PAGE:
It took a little bossing from Mama, but I turned out a batch of Mrs. Gracie Sewell's Tea Cakes.
Mrs. Gracie Sewell’s Tea Cakes
Credit: Valerie Fraser Luesse

You should know something before we head into the kitchen: I don't cook without a recipe, and I don't bake, period (not unless you count tiny, soggy cakes from my 1960s Suzy Homemaker Oven or Pillsbury slice 'em and bake 'em chocolate chip cookies).

Challenged to an office cookie swap, I did what any capable adult woman would do—I ran to Mama. She is the baker of many cakes, cookies, pies, and brownies. She also holds in her possession the recipe for Mrs. Gracie Sewell's Tea Cakes, which I figured she could talk me through.

The Sewells were my parents' neighbors long before I came along, and they always let us kids run in and out of their house, garden, and plumb trees as if we owned the place. Anything Mrs. Sewell made was special—from popcorn balls at Halloween to fried pies in the summertime. Tea cakes were a year-round treat.

I took a picture of Mama's recipe card with my iPhone, noting that it contained precious little in the way of instructions—just the order in which you combine the ingredients, and the baking time and temperature. Bakers like Mama and Mrs. Sewell would need nothing more. But I did. I put in a call to She Who Must Be Obeyed.

Should I chill the dough before rolling it out, I wondered?

"You don't roll this dough—you drop it," Mama replied. "And you know to bring all the ingredients to room temperature before adding them, don't you?"

How, I asked, would I know such a thing?

There was an exasperated sigh on the other end of the line. "Well, you can't just pull stuff out of the refrigerator and go to doing," Mama said.

Duly noted. I would not just pull things out of the refrigerator and "go to doing."

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The ingredients of this old-fashioned tea cake are simple: Crisco, sugar, eggs, all-purpose flour, salt, baking powder, vanilla extract, and milk. I used my KitchenAid Stand Mixer (which was shocked to have its cover removed), starting with the whisk attachment to cream the Crisco and sugar, beat in the eggs, and start adding the mixture of flour, salt, and baking powder. When I saw actual dough begin to form, I switched over to the flat beater attachment (I'm not sure why but it felt right at the time) and added the vanilla and milk.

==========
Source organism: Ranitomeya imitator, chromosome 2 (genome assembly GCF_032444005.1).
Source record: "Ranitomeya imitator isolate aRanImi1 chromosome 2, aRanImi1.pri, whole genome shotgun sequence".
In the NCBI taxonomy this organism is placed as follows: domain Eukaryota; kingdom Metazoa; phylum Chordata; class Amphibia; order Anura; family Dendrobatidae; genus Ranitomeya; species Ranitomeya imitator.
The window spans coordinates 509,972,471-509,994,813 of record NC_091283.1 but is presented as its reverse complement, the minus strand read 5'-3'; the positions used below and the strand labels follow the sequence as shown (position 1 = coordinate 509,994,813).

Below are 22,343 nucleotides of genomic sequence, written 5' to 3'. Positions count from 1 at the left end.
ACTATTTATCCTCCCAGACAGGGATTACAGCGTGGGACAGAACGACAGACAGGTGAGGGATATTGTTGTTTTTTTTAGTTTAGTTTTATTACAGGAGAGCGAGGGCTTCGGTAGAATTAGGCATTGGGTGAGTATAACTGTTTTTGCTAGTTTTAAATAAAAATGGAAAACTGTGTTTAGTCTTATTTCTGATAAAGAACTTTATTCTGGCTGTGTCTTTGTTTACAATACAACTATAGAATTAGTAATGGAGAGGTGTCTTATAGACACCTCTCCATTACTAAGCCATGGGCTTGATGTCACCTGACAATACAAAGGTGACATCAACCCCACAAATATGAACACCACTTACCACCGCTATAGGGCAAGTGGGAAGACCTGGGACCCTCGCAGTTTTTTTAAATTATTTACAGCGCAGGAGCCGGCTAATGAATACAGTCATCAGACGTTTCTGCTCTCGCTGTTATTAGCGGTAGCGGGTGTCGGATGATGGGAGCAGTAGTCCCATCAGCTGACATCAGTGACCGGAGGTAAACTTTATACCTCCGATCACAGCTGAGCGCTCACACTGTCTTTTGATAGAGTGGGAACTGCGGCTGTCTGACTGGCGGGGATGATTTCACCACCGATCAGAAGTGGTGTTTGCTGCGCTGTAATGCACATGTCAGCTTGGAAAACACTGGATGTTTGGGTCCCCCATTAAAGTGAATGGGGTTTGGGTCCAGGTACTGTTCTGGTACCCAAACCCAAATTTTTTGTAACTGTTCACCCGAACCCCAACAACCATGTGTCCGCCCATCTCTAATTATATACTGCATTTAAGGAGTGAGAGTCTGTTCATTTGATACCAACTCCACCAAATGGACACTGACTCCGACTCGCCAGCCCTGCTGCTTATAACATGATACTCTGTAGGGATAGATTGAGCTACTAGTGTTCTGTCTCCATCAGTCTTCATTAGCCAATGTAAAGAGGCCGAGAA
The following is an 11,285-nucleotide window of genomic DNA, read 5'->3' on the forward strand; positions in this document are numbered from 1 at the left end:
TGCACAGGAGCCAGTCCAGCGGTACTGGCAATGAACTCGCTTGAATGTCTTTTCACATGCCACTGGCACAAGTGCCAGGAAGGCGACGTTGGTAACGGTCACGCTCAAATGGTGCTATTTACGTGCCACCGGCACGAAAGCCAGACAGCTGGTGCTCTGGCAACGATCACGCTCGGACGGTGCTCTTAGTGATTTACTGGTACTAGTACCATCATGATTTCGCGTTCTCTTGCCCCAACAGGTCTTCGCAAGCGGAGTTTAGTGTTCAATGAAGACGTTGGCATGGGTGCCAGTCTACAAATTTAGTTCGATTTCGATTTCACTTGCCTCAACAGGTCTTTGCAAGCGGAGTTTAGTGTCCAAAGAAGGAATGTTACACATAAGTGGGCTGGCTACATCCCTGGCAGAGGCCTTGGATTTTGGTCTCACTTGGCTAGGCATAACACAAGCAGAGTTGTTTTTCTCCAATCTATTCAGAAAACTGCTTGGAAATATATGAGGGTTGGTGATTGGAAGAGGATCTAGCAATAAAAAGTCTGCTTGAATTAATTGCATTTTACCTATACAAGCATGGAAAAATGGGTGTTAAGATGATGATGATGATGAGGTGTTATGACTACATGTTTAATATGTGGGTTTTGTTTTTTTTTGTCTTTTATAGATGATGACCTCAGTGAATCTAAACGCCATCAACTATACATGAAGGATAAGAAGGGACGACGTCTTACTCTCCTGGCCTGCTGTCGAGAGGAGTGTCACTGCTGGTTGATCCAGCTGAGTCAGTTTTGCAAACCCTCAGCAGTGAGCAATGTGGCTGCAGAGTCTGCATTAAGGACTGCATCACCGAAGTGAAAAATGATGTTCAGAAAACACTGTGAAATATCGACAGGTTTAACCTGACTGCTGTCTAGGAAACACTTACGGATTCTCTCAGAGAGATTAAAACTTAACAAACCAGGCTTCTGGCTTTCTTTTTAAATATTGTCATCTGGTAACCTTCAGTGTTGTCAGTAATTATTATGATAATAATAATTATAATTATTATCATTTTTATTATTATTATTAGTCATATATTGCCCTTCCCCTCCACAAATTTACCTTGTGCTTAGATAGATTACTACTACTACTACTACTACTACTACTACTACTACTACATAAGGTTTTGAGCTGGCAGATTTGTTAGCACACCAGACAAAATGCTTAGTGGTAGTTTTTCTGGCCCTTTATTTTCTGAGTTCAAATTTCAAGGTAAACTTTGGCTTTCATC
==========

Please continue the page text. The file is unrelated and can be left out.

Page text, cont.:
This recipe makes a semi-wet dough, which you can use a tablespoon to drop onto a cookie sheet lined with parchment paper. That's important. And not in the recipe. Mama "let me in on a little secret" about the importance of parchment paper, which is on the foil aisle in the grocery store, by the way. Also, holding my dipping spoon in one hand and flouring the other hand made it easier to transfer dough onto the (again, parchment-lined) baking sheet.

Mrs. Sewell's recipe calls for baking the tea cakes 10-12 minutes at 375 degrees, but my oven is quirky, so it took about 13 minutes to get them done and a little golden around the edges. I sprinkled on some sanding sugar, which looked festive until a lot of it fell off because I should've done it when the cookies were warmer (or used an egg wash, but that's way too advanced for me, so I'm happy to let the fallen sugar decorate my cookie plate).

My tea cakes were a little on the irregular side, in terms of shape and color, but they tasted just fine. Better still, they brought back memories of a sweet lady and phenomenal cook who always had a hug and a homemade treat for kids like me.